2. In April I had a long and quite upsetting discussion with the mother of a dyspraxic child. She was convinced that her son was ‘98% cured’ as a result of the miracle method that she had found. She was urging other parents to try it out. Along with two other adults who have specific learning difficulties, I tried to explain why I don’t feel any need for a cure for my AS or my dyspraxia. Her response was to call me bitter and crusty, and to attribute these negative features of my personality to the fact that I have ‘never known healing’. I was startled by that, as I think that my approach to my own disabilities is very matter-of-fact. I just accept them as a part of me and I wouldn’t want to be any different. But this woman just couldn’t conceive of that. Because I don’t feel the need for a cure, I must have emotional problems.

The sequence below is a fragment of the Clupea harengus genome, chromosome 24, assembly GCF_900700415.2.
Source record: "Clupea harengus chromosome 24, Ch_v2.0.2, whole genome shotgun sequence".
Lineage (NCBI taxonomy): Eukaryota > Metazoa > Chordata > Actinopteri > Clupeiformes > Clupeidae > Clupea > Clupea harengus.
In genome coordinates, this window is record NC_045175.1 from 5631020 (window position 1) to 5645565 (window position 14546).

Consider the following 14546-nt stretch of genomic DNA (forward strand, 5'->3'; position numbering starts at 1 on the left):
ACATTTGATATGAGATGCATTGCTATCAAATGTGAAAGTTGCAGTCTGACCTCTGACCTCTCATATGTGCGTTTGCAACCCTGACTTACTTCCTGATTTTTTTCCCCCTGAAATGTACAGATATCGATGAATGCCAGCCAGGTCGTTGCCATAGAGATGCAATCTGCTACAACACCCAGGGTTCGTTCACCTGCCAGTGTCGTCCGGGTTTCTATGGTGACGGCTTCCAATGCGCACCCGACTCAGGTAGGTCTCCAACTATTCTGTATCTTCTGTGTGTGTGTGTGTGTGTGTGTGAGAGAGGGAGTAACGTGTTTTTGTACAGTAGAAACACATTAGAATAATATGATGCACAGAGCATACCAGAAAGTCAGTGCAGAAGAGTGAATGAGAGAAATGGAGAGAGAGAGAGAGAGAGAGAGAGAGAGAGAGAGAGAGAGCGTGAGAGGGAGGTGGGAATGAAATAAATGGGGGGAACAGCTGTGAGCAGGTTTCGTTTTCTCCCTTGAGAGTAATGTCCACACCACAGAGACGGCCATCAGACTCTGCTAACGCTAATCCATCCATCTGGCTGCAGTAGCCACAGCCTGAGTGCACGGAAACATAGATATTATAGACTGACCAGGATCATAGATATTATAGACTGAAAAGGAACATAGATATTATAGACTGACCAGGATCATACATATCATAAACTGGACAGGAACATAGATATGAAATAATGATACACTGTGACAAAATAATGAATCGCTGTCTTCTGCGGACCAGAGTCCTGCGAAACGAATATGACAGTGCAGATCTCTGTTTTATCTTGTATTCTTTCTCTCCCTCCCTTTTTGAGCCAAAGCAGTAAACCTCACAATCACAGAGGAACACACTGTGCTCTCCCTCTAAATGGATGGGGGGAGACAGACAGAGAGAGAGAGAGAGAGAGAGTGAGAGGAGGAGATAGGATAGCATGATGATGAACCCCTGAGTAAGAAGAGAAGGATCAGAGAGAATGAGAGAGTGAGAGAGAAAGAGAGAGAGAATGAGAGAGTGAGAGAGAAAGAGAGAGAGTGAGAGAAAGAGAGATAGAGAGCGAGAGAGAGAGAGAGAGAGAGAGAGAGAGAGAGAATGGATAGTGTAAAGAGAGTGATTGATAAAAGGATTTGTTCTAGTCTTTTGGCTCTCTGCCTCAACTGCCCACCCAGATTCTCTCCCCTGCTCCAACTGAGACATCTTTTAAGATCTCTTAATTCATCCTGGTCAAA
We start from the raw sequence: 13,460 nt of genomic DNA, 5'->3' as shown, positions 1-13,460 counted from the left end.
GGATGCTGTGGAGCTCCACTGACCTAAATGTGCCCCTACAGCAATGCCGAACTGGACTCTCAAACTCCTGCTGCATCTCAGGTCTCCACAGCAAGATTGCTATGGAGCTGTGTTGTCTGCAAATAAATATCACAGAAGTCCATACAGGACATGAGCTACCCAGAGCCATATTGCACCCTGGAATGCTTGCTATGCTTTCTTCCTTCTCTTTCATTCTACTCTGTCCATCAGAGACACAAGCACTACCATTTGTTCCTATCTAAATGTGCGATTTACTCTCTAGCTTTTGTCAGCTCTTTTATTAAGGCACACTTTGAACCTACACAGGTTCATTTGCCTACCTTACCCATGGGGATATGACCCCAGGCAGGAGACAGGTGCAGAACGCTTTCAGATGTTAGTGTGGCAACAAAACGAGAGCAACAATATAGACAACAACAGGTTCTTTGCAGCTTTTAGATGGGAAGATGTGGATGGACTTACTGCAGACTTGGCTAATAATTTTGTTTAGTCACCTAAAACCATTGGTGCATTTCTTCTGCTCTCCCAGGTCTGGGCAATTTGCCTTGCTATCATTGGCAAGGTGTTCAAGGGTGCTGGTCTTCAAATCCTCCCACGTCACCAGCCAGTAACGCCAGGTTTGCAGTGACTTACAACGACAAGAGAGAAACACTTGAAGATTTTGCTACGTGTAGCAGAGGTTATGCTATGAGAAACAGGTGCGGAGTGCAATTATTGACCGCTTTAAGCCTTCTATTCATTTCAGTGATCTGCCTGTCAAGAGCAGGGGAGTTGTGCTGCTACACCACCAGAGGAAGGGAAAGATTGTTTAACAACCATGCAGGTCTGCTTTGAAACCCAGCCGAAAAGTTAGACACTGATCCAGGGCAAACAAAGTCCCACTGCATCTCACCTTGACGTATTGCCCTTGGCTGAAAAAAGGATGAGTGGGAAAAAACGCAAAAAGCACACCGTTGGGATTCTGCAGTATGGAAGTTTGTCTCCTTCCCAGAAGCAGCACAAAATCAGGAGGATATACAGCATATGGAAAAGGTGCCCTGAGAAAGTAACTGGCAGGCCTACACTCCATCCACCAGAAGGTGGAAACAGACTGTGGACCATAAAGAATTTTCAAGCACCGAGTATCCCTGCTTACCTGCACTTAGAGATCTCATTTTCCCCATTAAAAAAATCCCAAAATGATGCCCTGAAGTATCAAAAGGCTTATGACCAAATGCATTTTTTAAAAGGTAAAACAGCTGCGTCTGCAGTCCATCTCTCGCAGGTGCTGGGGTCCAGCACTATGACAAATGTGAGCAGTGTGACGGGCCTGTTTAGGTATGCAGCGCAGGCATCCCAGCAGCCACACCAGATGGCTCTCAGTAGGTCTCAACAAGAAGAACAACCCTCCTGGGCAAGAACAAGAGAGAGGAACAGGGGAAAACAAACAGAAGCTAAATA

Later on in the discussion she told me that the mothers on the board had been finding all sorts strategies to help ‘people like me’. “You could learn from us.” She kept insisting that I had no insight into my conditions. The irony of it was that the discussion board had been set up by dyspraxic adults for the parents of dyspraxic children, with the idea that the adults would advise the parents…

  3. Oh good grief yes, I’ve dealt with people like that.

    I’ve never heard “crusty”, but I’ve heard “bitter”. Here s a blog post someone wrote about encountering that stereotype on TV. But trust me, you’ve walked into a classic disability stereotype there. (Usually known as “bitter cripple”.)

    What astounds me is that many people don’t seem to realize that our entire emotional lives are not a reaction to how our body works, and that in fact little to none of our emotional lives are about that. Except for some people (usually either suddenly and newly disabled, or exposed to so many stereotypical support groups that self-pity becomes a way of life, or something like that). But even the numbers of people in those positions are blown out of proportion compared to the numbers of people not in those positions.

    The depressing thing is when disabled people themselves believe the stereotypes, about themselves or about other people.